In dedication to my fiancé, as well as my family and friends, who have all continuously inspired me to be creative and never give up on storytelling. I’m blessed enough to be surrounded by creative individuals.
Text Copyright © 2016 by Samantha Cook
Published by Aftermath Publishing
All rights reserved
Memories keep us going.
Some hold us down with their sadness and despair, while others propel us forward, fueling us with motivation and inspiration.
I remember being the child who never smoked cigarettes when my underage cousins would offer them to me. I also never smoked marijuana or indulged in alcohol. When I got a little older, I made some friends who all did the same things, and I still didn’t touch it. It’s strange, looking back on it and seeing someone alien to the person I meet in the mirror every day now.
That person was an innocent, frightened, and anxious child who never took even the smallest of risks.
Though when I remember the past, I see images that make me feel at home, remember places and scents that make me feel safe, put my mind at ease. We all have those memories, and when we see, hear, or smell something similar to one of our reminiscing triggers, we find ourselves thrown into a flashback without warning, don’t we?
There was a particular scent I remember as clear as day, and when I visit my family now, I smell it again. The smell of cigarettes, of nicotine and smoke in the furniture, on their clothes, and even on their skin. I remember recognizing it as the smell of grownups, the smell that all adults have that separates them from children like me.
It was a sort of off-limits thing, something mature, yet unhealthy, that only adults were allowed to do. Still, when my cousins snuck away and smoked cigarettes, it didn’t seem much different. They were older than me after all, and considerably less introverted. It made sense for them to smoke like the adults.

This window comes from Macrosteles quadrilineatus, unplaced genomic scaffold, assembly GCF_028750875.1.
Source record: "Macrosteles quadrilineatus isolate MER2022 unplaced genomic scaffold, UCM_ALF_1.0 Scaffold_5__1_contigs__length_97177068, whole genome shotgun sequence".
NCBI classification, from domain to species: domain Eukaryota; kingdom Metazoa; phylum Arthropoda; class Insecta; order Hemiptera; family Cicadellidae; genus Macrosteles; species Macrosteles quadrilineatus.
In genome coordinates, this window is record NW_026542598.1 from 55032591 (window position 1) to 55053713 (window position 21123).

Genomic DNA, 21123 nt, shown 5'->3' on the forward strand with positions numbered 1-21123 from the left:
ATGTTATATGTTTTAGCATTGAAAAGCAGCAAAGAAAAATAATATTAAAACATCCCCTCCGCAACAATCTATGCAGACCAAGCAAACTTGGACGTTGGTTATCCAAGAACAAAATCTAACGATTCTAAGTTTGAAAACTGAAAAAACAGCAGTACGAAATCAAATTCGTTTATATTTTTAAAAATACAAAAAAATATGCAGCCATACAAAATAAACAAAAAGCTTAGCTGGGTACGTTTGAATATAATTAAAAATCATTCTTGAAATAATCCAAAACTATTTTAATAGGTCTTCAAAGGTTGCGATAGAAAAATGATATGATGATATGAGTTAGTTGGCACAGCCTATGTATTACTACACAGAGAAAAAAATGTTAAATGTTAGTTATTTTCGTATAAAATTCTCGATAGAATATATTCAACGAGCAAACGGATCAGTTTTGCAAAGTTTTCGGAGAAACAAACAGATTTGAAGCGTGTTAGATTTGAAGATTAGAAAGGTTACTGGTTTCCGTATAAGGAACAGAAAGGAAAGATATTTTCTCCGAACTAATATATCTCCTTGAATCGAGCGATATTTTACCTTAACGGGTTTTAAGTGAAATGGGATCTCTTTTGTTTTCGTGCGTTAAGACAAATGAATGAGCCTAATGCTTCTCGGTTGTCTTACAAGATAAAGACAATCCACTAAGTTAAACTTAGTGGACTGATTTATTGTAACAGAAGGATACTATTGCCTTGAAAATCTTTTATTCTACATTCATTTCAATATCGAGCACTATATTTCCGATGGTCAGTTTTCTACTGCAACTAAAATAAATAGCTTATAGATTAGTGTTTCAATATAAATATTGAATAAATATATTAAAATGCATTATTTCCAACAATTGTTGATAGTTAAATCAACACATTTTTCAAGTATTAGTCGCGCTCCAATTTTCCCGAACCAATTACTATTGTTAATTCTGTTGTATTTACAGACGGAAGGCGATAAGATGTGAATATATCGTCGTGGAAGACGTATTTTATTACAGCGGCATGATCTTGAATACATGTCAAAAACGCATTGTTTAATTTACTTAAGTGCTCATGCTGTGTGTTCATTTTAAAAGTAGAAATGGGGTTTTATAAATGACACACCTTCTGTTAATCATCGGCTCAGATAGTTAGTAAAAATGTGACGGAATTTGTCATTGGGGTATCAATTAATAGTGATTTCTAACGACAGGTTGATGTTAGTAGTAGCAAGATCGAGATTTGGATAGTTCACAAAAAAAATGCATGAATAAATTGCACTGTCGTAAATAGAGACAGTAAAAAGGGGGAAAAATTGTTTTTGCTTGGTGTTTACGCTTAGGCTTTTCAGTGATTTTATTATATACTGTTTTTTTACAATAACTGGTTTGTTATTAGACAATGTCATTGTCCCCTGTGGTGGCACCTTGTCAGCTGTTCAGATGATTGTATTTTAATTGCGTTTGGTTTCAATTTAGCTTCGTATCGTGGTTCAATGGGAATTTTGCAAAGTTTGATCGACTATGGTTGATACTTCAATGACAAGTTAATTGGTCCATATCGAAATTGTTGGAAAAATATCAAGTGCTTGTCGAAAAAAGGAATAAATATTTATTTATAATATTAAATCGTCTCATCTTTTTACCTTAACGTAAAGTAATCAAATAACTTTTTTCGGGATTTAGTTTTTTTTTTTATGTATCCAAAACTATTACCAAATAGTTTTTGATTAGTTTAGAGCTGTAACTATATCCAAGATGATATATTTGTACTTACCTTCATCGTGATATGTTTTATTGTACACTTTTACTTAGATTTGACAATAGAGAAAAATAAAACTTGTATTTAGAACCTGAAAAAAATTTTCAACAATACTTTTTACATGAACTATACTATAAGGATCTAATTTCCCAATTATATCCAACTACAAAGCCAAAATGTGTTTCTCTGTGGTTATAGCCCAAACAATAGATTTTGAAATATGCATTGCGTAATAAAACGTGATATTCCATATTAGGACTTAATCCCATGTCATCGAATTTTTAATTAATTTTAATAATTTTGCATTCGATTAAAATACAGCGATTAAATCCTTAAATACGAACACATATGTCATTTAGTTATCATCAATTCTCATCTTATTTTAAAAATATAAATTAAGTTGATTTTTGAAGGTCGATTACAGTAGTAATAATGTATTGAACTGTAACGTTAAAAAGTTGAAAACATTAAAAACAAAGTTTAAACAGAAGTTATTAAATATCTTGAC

How stupid am I?
Did I really think I’d remain a child forever?
That I’d never be old enough to do those off-limit things?
That I’d never have to worry about paying bills or living on my own?
When did cigarettes and liquor become so familiar to me—not my family environment, but me, personally, individually?
In the old suburban, I’d sit in one of the back seats while my stepmother was driving, and I’d look around frantically for something to cover my nose with. I’d cover my face with an old jacket just so I didn’t have to smell that nasty, musky smoke. Cigarette smoke always gave me headaches. I never even considered smoking as a kid, not once, and I thought I never would. Why would I? It’s a filthy habit that causes people to develop cancer or lose their voice. Why would anyone in their right mind smoke?
And when did the smell become acceptable on me, on my clothes, on my skin?
When did my hands start to smell like grownup hands?
Such a dumb kid I was, always dreaming of the day I’d break away from my family and start anew, never to pick up those deadly habits, never to let anyone hurt or take advantage of me again.
Those cigarettes that I was so afraid of, those liquors that I never approved of—suddenly I find myself craving them, needing them, wanting them.
I never left my family. Not only that, but I’ve started talking like them, acting like them, and smoking like them.
I don’t care what I consume, or what I do, or where I go.
I wonder when I stopped caring.
Best to live it up in the moment while I can, right?